Guest's picture

I have to come clean too. I wouldn't say I'm a babe, but I'm not plain either. I am, however, disabled, and I do sometimes play on that. I don't think the world/life/people etc owe me anything, but being disabled adds a lot of expenses that able-bodied people don't incur and I have to think smart in order to make ends meet.

I never emphasise or exaggerate my disability but the wheelchair is really obvious and if smiling extra hard, laughing at bad jokes and fluttering my eyelashes gets me favors, discounts or freebies/extras, I'll do it. I get what I want and they get to feel good about themselves.

Paul Michael's picture

to people who respond this way. I was annoyed at the waiter, and the barstaff, as was clearly indicated in my article.

And the DVD had major significance and is not the wife will tell you, when it comes to gift-giving I'll take the Pepsi challenge with anyone. Not that I really need to explain that to anyone, but there you go.

Guest's picture

Amen, Healthy Amelia! It drives me nuts when people latch onto some mention of gender, race, whatever, even if there was NO prejudicial content in the comment, and start screaming bloody murder. Don't read things that aren't there and then start blaming the author for it!

I do take exception to Coming Clean's response to Angela, however. She was clearly saying that she unintentionally gets better service due to coincidentally wearing a tight shirt (which, as has been pointed out, is likely due to the difficulty for large-chested ladies of finding well-fitting shirts off the rack--no pun intended). She is not oblivious about it. How could she comment on something she was oblivious to?? Her point was that it's not (always, or for all people) intentional. I do agree with his general point about attractiveness being linked to confidence as much as to actual physical beauty, but his treatment of Angela makes him come off like a complete douche. And THAT is unattractive.

Guest's picture
Coming Clean


I get what you are saying, and given the context that I wrote, I accept that it sounded a little douchey (ie?). What I should have said is that I believe she wore a shirt that she liked, that was comfortable, that matched the rest of the outfit, and whatever other rationale she had. I don't think her goal was to get better treatment, but there is no way she didn't know that she would get better service in that shirt than in an oversized sweater. I also doubt she stopped wearing that shirt because she got better service or more attention, nor would I expect her to.

As far as the difficulty in finding clothes to fit specific sizes..., you are preaching to the choir here. As I originally stated, I am obese, and finding clothing isn't as easy for me as people might believe. You do what you have to.

I do disagree with people who ascribe stupidity or weakness to someone based solely on size or attractiveness. That is, I hope, at least marginally more douchey than anything I've said so far.

Finally, I've heard for years that the outside shouldn't matter, that it is not as important as what's inside, etc, but the simple truth is that people are more interested in finding out what's inside if it comes in pretty packaging. If we are all being honest, we all are guilty of giving preferential treatment to more attractive people, to one degree or another. It only bothers us when we are on the negative side of someone else's judgement.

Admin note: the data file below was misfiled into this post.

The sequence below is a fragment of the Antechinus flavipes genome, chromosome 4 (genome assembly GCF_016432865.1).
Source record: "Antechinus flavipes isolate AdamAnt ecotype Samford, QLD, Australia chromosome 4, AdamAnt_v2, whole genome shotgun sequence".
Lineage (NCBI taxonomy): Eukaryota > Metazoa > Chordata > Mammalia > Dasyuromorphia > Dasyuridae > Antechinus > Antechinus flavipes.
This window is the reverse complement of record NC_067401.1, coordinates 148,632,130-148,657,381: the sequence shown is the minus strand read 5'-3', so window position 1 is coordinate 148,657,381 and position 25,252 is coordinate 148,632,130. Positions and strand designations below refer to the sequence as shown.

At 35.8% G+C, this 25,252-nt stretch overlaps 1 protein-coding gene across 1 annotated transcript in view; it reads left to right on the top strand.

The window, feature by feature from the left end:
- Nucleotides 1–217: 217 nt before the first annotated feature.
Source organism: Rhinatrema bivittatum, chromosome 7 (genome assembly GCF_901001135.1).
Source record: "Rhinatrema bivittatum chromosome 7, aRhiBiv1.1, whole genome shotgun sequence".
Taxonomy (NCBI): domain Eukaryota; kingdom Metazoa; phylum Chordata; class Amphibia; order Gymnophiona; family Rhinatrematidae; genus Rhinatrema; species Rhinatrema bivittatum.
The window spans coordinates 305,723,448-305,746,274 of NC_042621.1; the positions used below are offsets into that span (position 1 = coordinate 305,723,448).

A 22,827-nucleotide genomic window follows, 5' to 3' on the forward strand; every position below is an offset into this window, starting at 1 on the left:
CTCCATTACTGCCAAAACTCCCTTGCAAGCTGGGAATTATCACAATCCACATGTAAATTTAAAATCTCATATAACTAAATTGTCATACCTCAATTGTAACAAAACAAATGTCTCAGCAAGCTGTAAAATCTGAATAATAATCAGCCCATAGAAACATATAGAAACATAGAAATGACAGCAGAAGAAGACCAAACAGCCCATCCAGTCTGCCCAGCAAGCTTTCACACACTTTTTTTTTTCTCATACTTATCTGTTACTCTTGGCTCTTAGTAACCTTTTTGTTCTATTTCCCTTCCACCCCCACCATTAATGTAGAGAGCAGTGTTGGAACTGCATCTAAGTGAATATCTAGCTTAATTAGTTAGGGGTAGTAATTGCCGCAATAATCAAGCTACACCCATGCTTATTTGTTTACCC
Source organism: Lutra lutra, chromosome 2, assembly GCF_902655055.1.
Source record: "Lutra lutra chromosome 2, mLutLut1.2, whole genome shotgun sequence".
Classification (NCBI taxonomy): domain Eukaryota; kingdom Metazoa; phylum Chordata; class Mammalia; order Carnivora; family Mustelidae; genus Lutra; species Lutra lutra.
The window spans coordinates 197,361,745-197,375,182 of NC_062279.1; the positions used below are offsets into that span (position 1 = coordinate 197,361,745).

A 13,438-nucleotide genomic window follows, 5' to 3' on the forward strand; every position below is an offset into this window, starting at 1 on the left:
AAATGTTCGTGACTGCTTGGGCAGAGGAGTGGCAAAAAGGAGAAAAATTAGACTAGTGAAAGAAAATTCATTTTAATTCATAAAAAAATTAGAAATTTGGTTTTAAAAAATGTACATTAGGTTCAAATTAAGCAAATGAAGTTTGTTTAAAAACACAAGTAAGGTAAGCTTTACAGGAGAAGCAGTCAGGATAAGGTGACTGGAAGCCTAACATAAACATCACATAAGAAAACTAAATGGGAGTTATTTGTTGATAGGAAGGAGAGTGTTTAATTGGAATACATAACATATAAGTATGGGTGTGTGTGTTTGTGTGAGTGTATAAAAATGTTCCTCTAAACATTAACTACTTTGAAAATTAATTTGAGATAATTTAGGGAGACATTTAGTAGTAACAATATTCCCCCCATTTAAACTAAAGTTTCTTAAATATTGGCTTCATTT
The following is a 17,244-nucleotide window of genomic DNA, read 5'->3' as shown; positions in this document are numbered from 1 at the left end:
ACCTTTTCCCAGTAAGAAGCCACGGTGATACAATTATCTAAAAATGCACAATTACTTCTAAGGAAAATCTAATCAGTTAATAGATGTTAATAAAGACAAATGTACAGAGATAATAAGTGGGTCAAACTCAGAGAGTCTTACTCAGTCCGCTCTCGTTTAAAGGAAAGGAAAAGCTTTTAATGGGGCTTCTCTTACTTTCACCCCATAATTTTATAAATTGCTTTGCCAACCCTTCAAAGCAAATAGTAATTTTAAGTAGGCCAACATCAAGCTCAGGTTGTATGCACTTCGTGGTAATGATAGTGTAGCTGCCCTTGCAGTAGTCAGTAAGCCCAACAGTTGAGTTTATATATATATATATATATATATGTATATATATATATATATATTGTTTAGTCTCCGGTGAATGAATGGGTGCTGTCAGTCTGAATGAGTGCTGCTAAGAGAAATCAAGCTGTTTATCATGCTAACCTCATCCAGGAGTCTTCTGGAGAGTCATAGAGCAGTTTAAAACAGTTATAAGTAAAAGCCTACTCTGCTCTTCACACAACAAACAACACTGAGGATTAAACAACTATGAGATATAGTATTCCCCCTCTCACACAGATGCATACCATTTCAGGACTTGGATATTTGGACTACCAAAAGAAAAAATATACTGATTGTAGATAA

Guest's picture

What's the Pepsi Challenge?

Guest's picture

What's wrong with a DVD for Mother's Day? Maybe that's what she wanted. When Valentine's Day rolls around, I tell my husband all I want is my favorite candy - Reese's peanut butter hearts.

Guest's picture

i was a bartender for the whole length of my twenties, i am now 37 and retired. i never, ever, ever, ever bought a woman a drink because of their looks. ever, period. i could never stoop to that banal of a level. it is degrading to me to imagine myself doing that (that would mean the woman wins based on her looks, not skills). i worked in the "a" clubs in my city, i am alright to look at, i know bar patrons. and women who expected a free drink from me never received one. i did, however, give away THOUSANDS of drinks to people, male and female, who were great customers. that was my only qualifier for special service. good looking girls who get freebies are losers...if you accept a freebie because of your appearance, you just given your gender another step in the wrong direction.

Paul Michael's picture

It was a great marketing campaign by Pepsi back in the 80's. Not sure what you guys in the US did, but in the UK this is how we did it.

Saying "I'll take the Pepsi challenge" just became a way of saying "take me on and I'll win."

Guest's picture

When I was younger... I was a little bit of a hottie (and I am not blond, BTW... I was a petite Asian gal with a decent rack). During my late teens and early 20s, I occasionally flirted and wore tighter clothing in an effort to get what I wanted (whether it was a free drink or a discount). Sometimes I got these things without even flirting... just as a reaction from people (men).